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P R Reddall delves into the modern challenges and spiritual rewards of following the Odinic faith, emphasising its deep historical roots and the importance of community in navigating a rapidly changing world.

Those following the Odinic faith place themselves in a particularly interesting position. There is a lineage to this religion which can be traced historically and mythologically to pre-historical Hyperborean times. In the English-speaking world, the gods are immortalised in our days of the week, and the basis of numerous customs survive and thrive such as Yule and Ostara/Eostre. Yet despite this, relatively few folk adhere to the faith of our ancestors. And what is more, attempting to find others who walk this path in the real world can prove difficult.

There are many reasons for this, of course: rampant materialism, science replacing religion as a belief system, the woke agenda, media-led fashion and so forth. Odinists are not the only ones who struggle, however. In England the curches are deserted, aside from such occasions as funerals and weddings, and those who do attend on a Sunday are generally elderly.

But I urge the reader against over-analysing our present situation. I would prefer to keep things simple.

I believe man is better off with a belief in a higher power rather than holding an atheist perspective. Indeed, during the recent turmoil over lockdowns and freedom protests, it tended to be those who held to a faith who were more switched on to the dangers of globalism, cultural Marxism, the techno-scientific cult and transhumanism in particular.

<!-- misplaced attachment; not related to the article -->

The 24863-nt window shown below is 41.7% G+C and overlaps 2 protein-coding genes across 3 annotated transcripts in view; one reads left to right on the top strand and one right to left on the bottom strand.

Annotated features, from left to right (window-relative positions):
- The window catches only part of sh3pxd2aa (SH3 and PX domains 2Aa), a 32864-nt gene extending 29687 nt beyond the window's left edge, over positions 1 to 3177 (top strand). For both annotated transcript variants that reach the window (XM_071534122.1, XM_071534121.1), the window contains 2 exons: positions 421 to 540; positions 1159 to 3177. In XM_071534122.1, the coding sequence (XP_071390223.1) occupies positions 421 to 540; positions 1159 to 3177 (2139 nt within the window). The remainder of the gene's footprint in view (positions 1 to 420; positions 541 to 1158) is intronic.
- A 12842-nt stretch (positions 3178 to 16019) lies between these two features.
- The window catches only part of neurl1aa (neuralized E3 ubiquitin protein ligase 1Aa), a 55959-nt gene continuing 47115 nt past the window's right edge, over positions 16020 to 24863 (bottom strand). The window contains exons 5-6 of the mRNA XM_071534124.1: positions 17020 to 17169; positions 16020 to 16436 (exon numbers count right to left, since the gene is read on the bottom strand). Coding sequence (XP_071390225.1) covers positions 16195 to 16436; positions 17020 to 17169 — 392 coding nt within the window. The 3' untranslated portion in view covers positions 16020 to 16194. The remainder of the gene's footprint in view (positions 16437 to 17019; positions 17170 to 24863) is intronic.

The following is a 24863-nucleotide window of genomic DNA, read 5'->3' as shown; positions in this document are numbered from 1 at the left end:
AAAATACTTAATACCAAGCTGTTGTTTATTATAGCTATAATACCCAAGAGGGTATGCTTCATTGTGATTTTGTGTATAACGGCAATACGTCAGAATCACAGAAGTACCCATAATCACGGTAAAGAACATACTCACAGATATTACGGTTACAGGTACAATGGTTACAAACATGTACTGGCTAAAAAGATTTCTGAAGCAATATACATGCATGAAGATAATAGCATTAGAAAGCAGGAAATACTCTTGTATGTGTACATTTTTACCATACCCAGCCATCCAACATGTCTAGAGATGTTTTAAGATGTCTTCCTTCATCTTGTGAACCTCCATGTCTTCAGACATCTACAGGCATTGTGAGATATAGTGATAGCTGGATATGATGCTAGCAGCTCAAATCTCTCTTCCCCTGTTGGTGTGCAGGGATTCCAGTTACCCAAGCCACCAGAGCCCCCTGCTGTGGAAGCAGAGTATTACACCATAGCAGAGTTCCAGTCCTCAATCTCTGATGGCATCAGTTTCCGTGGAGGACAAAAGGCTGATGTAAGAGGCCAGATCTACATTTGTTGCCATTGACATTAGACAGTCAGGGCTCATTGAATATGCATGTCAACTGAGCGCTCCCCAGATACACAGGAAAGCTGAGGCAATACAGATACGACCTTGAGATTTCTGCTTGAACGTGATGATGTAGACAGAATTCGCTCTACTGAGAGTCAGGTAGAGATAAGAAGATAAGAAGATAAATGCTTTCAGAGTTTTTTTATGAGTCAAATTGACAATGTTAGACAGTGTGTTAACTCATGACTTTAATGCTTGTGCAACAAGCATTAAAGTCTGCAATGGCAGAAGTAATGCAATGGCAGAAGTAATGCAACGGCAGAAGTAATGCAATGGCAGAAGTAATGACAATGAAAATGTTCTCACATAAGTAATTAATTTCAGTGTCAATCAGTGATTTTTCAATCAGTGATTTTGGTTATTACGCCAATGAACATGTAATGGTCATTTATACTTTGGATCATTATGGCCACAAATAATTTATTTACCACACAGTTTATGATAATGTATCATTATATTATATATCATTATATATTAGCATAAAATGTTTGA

Man is not simply a lump of flesh and bone; he is animated by something more, and it is this that stirs within us when danger arises in the form of an agenda which threatens our very soul.

The main problem in debating faith in this modern world is that we tend to look at the spiritual through intellectual eyes rather than viewing religion as something experiential.

Once we begin to realise that there is ‘something more’, it is then that we are faced with the dilema of which path to follow through the deep, dark wood. There are many paths, and many lead to a similar understanding of divine truth, yet the one which seemed clearest to me was the path of my ancestors.

…the old nationalist slogan ‘No More Brother Wars!’ has to apply first to our family, friends and comrades and then to community and folk.

Before a debate ensues as to which religion is best for Western man, we must first confront our biggest enemy. This enemy has both brought down entire civilisations and destroyed the smallest of groups. It is the scourge of our age. Indeed, this enemy has likely posed problems in all ages past, present and future.

The enemy is us.

No external foe has even come close to the destructive power of infighting, splitting and arguing, which brings down all that is noble. Certainly, external enemies fan the flames of discontent, but it is each of us, as individuals, that have to honestly look within and root out that which may destroy the things we have built and the things we love.

This is why all spiritual leaders from many differing traditions place the emphasis on the individual to first change himself.

This is a process, and takes time, but the old nationalist slogan ‘No More Brother Wars!’ has to apply first to our family, friends and comrades and then to community and folk.

Then, when one’s mindset is right and the ego is in check, it may be time to begin building a Hearth.

A Hearth, so named to reflect that most heartwarming spiritual centre of the home, can begin with one’s family unit. Then eyes can be cast outwards for tried and trusted individuals who are willing to meet, hold blot, perform rituals and aid one another, as collectively we ride the tiger of modernity and drive the New Awakening.